Comp Air 12
In 2007 this composite single engine turboprop made its first flight. It appeared at some air shows the next years after which it became silent. So it looks like a one of aircraft...
In appearance the Comp Air 12 is somewhat like a mix of a TBM and an Ae270 with a cruciform as the Swearingen Merlin tail. Typical for the Comp Air are the large winglets, a large five blade prop and the two large exhausts at the bottom of the nose.
Confusion possible with
Some versions of the TBM have winglets like the Comp Air, but there are many differences as well. The include the conventional tail and exhausts at the side of the nose. Finally, the TBM has a typical, nearly triangular cockpit side window.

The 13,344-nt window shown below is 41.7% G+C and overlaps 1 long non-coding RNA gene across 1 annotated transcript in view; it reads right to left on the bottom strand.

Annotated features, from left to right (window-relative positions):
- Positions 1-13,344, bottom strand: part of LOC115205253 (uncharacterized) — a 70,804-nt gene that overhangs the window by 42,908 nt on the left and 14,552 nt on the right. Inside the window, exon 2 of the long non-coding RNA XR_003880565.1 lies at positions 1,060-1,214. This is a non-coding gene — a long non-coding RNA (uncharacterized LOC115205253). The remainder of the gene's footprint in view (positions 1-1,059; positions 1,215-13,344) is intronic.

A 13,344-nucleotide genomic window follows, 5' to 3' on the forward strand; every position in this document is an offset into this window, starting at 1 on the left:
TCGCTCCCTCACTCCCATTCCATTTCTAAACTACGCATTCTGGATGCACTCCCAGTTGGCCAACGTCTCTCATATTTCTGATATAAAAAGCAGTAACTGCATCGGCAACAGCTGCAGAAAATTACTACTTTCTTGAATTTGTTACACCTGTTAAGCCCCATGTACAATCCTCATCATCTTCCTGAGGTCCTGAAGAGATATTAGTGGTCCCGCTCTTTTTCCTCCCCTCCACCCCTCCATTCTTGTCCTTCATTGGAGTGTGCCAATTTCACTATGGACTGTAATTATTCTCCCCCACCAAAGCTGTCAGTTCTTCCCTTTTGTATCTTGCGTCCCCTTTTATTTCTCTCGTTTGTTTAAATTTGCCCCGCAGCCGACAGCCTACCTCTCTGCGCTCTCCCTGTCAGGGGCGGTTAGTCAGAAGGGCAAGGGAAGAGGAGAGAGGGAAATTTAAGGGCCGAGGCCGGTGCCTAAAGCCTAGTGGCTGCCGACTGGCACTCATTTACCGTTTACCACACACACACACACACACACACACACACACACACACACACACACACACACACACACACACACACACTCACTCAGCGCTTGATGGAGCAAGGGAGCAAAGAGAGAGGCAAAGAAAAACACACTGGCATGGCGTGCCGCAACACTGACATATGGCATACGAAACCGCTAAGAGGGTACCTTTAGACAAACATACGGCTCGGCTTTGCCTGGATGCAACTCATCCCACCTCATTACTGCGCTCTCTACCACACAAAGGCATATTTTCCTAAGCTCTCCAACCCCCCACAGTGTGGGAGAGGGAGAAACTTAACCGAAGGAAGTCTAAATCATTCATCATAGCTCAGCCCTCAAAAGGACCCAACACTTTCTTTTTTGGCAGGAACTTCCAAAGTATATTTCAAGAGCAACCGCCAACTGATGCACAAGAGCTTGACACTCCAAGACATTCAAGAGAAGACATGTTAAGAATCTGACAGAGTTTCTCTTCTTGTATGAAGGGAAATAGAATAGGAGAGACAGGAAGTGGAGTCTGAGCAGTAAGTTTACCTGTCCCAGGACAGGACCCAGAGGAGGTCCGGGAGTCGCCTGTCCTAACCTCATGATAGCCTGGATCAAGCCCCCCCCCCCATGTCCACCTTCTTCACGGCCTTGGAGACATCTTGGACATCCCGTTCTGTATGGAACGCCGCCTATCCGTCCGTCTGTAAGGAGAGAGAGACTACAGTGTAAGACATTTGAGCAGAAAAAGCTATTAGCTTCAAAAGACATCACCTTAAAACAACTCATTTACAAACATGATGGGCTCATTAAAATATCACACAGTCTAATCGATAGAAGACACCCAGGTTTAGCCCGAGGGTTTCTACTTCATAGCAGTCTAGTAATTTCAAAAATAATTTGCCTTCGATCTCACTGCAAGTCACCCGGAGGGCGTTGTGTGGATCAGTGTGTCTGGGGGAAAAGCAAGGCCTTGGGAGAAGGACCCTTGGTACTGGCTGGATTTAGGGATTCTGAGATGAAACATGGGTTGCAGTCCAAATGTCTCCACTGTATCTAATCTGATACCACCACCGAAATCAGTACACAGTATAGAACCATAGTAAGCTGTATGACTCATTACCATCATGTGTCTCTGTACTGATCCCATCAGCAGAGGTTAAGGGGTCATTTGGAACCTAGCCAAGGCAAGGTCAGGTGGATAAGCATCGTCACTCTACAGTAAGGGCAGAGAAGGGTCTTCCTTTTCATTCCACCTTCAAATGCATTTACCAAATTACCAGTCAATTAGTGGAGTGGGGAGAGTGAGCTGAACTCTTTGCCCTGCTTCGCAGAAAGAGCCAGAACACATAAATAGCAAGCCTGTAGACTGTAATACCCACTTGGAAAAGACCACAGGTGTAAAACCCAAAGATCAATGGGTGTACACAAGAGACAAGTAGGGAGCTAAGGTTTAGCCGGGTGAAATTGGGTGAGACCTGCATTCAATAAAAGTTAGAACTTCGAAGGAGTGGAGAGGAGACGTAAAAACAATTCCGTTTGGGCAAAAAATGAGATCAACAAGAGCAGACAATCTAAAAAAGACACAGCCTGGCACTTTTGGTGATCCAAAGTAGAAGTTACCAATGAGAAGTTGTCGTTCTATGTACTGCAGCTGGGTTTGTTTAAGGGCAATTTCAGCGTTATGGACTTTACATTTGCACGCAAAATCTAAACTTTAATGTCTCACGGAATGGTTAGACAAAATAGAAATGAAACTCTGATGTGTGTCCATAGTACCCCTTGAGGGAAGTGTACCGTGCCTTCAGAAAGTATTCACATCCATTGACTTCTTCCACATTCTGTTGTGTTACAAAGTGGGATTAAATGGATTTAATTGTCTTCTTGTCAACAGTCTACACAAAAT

This Russian single engine turboprop looks more like a TBM than a Comp Air 12. Look at the engine cowling with exhausts at the side, three cabin windows, lack of winglets and small nose gear doors to recognise the M‑101T.
This single engine turboprop has no winglets, two exhausts at the side of the nose and a conventionally placed horizontal stabiliser. That should be enough to avoid a mix-up with the Comp Air 12.
The PA-46 Malibu Meridian (currently M500/M600) is Pipers entry in the single turboprop class. It can be distinguished from the Comp Air 12 mainly by the larger, rectangular cabin windows (in landscape mode, so wider than high), but also by the conventional tail, air intakes below/beside the prop spinner and exhausts at the side of the nose.
When you put a single turboprop in the nose of a Cessna 402 you immediately get a look-al-like. However, the tip tanks, cockpit window and tail are still clearly original to the Cessna, and as such key feature for recognition. (photo Kevin Cleynhens)